The differentiation of alveolar epithelial type I (AT1) and type II (AT2) cells is essential for the lung gas exchange function. Disruption of this process results in neonatal death or in severe lung diseases that last into adulthood. We developed live imaging techniques to characterize the mechanisms that control alveolar epithelial cell differentiation. We discovered that mechanical forces generated from the inhalation of amniotic fluid by fetal breathing movements are essential for AT1 cell differentiation. We found that a large subset of alveolar progenitor cells is able to protrude from the airway epithelium toward the mesenchyme in an FGF10/FGFR2 signaling-dependent manner. The cell protrusion process results in enrichment of myosin in the apical region of protruded cells; this myosin prevents these cells from being flattened by mechanical forces, thereby ensuring their AT2 cell fate. Our study demonstrates that mechanical forces and local growth factors synergistically control alveolar epithelial cell differentiation.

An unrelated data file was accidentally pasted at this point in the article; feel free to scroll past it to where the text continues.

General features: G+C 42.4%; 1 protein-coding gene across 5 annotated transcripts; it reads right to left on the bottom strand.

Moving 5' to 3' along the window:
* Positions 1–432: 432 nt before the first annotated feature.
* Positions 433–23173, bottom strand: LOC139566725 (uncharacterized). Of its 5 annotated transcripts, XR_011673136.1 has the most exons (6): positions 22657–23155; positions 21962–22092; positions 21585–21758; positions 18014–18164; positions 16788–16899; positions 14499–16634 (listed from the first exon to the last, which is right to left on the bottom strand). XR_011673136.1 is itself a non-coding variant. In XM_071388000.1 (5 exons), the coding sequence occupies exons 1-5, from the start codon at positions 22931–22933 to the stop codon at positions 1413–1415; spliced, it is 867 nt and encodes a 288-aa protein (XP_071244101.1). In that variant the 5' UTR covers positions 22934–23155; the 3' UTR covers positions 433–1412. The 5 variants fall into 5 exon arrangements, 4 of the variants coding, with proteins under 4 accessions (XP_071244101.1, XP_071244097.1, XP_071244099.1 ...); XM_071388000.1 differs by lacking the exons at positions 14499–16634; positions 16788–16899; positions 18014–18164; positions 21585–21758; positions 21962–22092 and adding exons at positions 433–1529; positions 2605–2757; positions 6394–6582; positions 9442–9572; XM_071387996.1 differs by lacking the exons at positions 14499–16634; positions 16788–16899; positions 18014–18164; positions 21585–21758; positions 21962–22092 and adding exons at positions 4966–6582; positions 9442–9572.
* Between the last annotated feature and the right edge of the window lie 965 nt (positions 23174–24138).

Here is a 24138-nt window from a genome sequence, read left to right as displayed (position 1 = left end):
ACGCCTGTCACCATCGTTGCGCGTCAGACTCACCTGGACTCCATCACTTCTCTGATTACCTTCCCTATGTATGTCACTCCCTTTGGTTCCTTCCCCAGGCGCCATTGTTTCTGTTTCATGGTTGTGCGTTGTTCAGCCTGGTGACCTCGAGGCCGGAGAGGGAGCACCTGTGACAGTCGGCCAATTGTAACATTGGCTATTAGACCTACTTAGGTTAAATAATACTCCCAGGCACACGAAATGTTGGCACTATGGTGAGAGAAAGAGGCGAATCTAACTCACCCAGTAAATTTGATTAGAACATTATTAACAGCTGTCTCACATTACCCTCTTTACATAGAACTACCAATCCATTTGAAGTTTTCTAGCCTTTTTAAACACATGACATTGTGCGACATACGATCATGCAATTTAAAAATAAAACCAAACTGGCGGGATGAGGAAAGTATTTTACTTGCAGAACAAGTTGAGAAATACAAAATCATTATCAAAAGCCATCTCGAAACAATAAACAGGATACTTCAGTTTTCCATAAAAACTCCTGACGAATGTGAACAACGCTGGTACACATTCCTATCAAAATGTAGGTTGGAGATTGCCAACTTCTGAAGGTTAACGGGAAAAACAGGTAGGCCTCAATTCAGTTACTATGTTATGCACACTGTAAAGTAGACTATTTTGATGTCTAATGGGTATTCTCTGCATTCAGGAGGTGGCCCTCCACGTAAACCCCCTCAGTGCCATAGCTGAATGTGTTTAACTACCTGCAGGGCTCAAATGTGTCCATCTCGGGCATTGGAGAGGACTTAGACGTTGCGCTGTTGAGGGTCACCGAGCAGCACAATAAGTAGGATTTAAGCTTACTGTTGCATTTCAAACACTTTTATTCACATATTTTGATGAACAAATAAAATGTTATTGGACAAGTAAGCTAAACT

Pubmed ID: 29408236 RIS Download
Mesh terms: Alveolar Epithelial Cells | Animals | Cell Differentiation | Cell Movement | Cells, Cultured | Embryo, Mammalian | Female | Fibroblast Growth Factor 10 | Mechanical Phenomena | Mesoderm | Mice | Mice, Knockout | Receptor, Fibroblast Growth Factor, Type 2 | Signal Transduction
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